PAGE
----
I'm adding my review in hopes of giving some perspective to the few negative comments. I've been a fan since Kirsten's first course, and have been hankering for more ever since. I wish the viewers who decided to jump ship before watching the whole course had reconsidered, and hung in there. Here's why. Kirsten describes this class as more of an "advanced" class. To my way of thinking, it's an excellent adjunct to the first. I took notice of a good bit of the questions in the chat room on CL while the class was live. It was clear to me that there seemed to be plenty of viewers who had not watched the first based on their questions. To get the most benefit, you really need both courses. There is overlapping content, of course. But there is specific and pointed information that was really only generalized in the first course. Invaluable is the segments that were taped live at a family's home, where Kirsten shot a DiTL. That filming was shown and dissected in this new course. VERY informative. To put it succinctly, yes, there is some repetitive info, but necessary to bring it all together, and yes, new content. YES, the front end is a bit heavy on the personal. If I remember correctly, that viewer choose NOT to stick with the program, which is fine. BUT, had they stuck with it, that person might have had a change of heart. You see, I think you have to take all the information in it's entirety. Because, the openness, the vulnerability, the honestly to me is *endearing*, for one thing. But also, she definitely USES that personal information in the context of her teaching. Listening to her personal experiences (KLB's) gives US an opportunity to look deep within OURSELVES and CONFRONT our own past. OUR PAST is what shapes our future, good, bad or indifferent. We can allow our past to propel us to success, or sink us in despair. Either way, our past helps form our POV which is very important for our photography (as well as how we approach or avoid life in general, and affects us in business too...) I appreciate her honesty. I appreciate how she shares her struggles, both past and present. Both personally and professionally. For me, the whole package is more important that the individual "pieces". Who knows about that viewer.... maybe this genre is just not their thing. Maybe that person wants or needs to shield themselves from their own personal issues. IDK. Also, it's just a fact of life that *not everyone will LIKE .... ___ (you, me, her, etc). Whooo knows. That's their right, their choice. And it's true that this genre is not for everyone. But if you love it, then get the course. If you missed the first one, then get them both. You'll be happy you did, and you'll have saved yourself time and frustration trying to figure this out on your own.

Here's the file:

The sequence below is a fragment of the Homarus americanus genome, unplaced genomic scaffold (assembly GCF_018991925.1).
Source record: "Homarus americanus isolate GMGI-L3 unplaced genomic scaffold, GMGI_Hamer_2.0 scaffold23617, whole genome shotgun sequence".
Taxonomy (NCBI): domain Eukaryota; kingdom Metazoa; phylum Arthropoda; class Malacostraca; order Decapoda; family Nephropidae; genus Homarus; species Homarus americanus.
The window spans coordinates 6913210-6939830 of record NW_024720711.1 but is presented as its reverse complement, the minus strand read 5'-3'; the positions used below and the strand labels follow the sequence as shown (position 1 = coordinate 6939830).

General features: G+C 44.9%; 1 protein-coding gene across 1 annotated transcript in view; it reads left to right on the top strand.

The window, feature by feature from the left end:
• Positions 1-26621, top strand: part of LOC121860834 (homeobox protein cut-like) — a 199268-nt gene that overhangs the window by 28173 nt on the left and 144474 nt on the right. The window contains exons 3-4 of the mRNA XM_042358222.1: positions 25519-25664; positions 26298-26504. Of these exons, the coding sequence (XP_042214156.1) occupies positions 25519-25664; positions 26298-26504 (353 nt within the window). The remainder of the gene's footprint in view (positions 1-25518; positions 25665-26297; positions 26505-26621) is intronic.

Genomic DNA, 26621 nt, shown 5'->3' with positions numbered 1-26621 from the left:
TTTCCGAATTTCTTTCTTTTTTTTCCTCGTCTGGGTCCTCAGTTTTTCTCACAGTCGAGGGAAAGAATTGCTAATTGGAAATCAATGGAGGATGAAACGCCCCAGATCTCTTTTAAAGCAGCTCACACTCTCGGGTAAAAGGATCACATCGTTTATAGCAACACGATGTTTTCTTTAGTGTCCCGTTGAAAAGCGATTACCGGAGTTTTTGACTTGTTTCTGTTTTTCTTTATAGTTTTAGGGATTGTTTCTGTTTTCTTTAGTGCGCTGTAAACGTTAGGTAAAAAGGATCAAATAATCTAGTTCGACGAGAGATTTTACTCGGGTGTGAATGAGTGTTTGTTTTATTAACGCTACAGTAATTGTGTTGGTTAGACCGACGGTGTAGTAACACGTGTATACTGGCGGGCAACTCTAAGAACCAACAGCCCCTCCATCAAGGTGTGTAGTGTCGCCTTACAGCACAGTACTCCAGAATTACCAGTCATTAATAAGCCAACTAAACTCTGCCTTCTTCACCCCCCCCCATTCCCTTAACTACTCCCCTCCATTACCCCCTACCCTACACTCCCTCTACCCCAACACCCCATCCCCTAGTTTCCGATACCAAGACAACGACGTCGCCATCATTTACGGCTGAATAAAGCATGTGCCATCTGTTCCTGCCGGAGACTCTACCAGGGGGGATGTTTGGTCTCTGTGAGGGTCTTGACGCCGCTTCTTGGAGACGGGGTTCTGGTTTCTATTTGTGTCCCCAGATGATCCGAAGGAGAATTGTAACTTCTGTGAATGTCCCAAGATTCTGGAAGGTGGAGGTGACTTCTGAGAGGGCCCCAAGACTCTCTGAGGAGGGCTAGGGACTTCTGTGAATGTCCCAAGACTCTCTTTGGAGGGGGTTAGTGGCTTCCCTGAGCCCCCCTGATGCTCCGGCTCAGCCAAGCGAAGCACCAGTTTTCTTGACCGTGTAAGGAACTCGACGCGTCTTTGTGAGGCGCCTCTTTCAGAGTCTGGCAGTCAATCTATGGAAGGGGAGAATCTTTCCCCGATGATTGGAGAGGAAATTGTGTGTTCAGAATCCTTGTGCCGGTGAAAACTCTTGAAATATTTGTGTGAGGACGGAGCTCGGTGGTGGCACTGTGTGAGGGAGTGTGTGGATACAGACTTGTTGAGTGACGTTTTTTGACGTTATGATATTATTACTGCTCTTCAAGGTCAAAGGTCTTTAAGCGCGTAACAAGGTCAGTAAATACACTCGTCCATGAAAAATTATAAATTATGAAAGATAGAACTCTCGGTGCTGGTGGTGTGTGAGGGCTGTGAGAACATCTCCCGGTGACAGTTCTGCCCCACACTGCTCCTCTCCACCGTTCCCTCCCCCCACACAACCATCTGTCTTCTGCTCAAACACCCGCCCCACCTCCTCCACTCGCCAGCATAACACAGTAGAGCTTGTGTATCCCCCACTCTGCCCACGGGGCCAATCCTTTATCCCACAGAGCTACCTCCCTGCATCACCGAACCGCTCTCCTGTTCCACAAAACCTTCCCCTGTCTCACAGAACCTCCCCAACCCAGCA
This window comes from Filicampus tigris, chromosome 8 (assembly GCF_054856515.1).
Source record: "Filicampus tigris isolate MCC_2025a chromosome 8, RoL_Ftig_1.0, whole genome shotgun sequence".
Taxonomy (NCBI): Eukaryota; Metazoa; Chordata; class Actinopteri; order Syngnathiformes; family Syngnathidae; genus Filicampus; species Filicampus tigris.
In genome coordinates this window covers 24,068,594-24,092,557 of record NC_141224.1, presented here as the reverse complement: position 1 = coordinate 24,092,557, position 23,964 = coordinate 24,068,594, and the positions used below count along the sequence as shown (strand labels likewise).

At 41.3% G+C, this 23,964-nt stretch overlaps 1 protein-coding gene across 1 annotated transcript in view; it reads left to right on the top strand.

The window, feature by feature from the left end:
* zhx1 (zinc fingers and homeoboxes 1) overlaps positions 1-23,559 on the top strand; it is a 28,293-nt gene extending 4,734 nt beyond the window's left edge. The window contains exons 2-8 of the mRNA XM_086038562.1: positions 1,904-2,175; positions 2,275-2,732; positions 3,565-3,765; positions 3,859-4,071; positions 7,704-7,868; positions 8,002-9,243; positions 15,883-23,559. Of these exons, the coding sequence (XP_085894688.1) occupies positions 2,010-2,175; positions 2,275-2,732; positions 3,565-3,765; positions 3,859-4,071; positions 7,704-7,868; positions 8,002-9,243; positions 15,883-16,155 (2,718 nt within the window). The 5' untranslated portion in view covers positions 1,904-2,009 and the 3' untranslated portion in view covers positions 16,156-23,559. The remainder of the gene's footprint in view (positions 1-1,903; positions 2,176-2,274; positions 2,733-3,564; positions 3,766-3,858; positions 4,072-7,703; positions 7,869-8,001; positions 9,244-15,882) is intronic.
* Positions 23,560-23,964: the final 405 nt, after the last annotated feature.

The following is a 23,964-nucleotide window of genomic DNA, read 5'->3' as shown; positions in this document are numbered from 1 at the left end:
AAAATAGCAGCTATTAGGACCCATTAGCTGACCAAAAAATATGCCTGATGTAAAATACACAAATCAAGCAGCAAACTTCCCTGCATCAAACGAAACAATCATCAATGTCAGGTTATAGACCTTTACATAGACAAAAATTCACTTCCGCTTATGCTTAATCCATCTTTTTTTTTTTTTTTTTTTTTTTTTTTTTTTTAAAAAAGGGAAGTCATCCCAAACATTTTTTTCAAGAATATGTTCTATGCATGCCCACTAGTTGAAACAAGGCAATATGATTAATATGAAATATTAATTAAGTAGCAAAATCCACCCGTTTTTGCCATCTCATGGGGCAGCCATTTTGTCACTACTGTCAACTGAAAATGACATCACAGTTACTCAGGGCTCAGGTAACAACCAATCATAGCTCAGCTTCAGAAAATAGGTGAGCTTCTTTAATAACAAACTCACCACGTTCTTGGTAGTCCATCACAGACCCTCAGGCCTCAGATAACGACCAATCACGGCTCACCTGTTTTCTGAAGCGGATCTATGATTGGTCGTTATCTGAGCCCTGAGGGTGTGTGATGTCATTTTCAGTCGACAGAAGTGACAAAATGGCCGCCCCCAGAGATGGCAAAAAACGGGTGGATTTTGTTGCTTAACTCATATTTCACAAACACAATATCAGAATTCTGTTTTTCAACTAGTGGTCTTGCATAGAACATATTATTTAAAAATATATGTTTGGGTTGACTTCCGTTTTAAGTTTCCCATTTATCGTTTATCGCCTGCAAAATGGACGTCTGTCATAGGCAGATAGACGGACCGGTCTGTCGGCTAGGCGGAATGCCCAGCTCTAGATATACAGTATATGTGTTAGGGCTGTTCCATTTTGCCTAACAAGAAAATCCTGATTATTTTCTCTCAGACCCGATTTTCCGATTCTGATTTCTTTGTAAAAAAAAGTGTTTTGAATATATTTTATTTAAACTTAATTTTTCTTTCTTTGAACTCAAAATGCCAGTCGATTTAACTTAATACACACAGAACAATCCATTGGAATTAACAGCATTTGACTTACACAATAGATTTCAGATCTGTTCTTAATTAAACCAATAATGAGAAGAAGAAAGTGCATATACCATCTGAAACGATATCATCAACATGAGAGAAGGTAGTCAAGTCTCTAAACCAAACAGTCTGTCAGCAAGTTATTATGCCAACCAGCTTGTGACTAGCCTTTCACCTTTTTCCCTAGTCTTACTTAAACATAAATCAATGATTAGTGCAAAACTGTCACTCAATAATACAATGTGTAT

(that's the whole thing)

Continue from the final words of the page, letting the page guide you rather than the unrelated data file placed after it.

Meredith Zinner Photography
 

She is outstanding. I love her candor, honestly, openness and extraordinary eye for talent. I love how true she is to herself and how fiercely yet seamlessly she works to show the truth and people's real stories. I love how she is a real person and shares true stories about herself that keeps her human. I'm so tired of this culture being so damn 'precious' about a baby's bottom fer crimmeny's sake... she's extraordinary, refreshing and unlike anything else youve shown. She's got an incredible eye, sense of humour, talent and so much to share with her very thankful audience. Thank you so very much! Thank you Kirsten!